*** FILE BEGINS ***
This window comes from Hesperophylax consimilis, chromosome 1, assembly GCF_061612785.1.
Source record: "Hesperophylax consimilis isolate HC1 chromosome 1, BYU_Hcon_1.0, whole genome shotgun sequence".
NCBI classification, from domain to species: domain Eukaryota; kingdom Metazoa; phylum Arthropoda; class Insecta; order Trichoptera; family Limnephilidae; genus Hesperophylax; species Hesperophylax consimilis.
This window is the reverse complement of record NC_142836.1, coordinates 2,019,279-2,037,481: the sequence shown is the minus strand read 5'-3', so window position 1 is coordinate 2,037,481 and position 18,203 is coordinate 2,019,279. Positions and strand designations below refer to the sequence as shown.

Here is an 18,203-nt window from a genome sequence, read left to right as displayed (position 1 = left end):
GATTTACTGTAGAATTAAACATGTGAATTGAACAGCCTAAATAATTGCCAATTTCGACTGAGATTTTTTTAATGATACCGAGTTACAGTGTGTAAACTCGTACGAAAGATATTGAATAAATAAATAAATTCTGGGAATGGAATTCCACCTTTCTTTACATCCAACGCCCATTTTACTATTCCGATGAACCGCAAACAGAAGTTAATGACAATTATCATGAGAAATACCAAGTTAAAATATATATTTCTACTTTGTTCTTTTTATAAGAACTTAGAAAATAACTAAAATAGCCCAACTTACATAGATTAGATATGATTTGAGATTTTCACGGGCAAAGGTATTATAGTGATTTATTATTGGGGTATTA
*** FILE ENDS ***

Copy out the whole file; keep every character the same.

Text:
This window comes from Hesperophylax consimilis, chromosome 1, assembly GCF_061612785.1.
Source record: "Hesperophylax consimilis isolate HC1 chromosome 1, BYU_Hcon_1.0, whole genome shotgun sequence".
NCBI classification, from domain to species: domain Eukaryota; kingdom Metazoa; phylum Arthropoda; class Insecta; order Trichoptera; family Limnephilidae; genus Hesperophylax; species Hesperophylax consimilis.
This window is the reverse complement of record NC_142836.1, coordinates 2,019,279-2,037,481: the sequence shown is the minus strand read 5'-3', so window position 1 is coordinate 2,037,481 and position 18,203 is coordinate 2,019,279. Positions and strand designations below refer to the sequence as shown.

Here is an 18,203-nt window from a genome sequence, read left to right as displayed (position 1 = left end):
GATTTACTGTAGAATTAAACATGTGAATTGAACAGCCTAAATAATTGCCAATTTCGACTGAGATTTTTTTAATGATACCGAGTTACAGTGTGTAAACTCGTACGAAAGATATTGAATAAATAAATAAATTCTGGGAATGGAATTCCACCTTTCTTTACATCCAACGCCCATTTTACTATTCCGATGAACCGCAAACAGAAGTTAATGACAATTATCATGAGAAATACCAAGTTAAAATATATATTTCTACTTTGTTCTTTTTATAAGAACTTAGAAAATAACTAAAATAGCCCAACTTACATAGATTAGATATGATTTGAGATTTTCACGGGCAAAGGTATTATAGTGATTTATTATTGGGGTATTA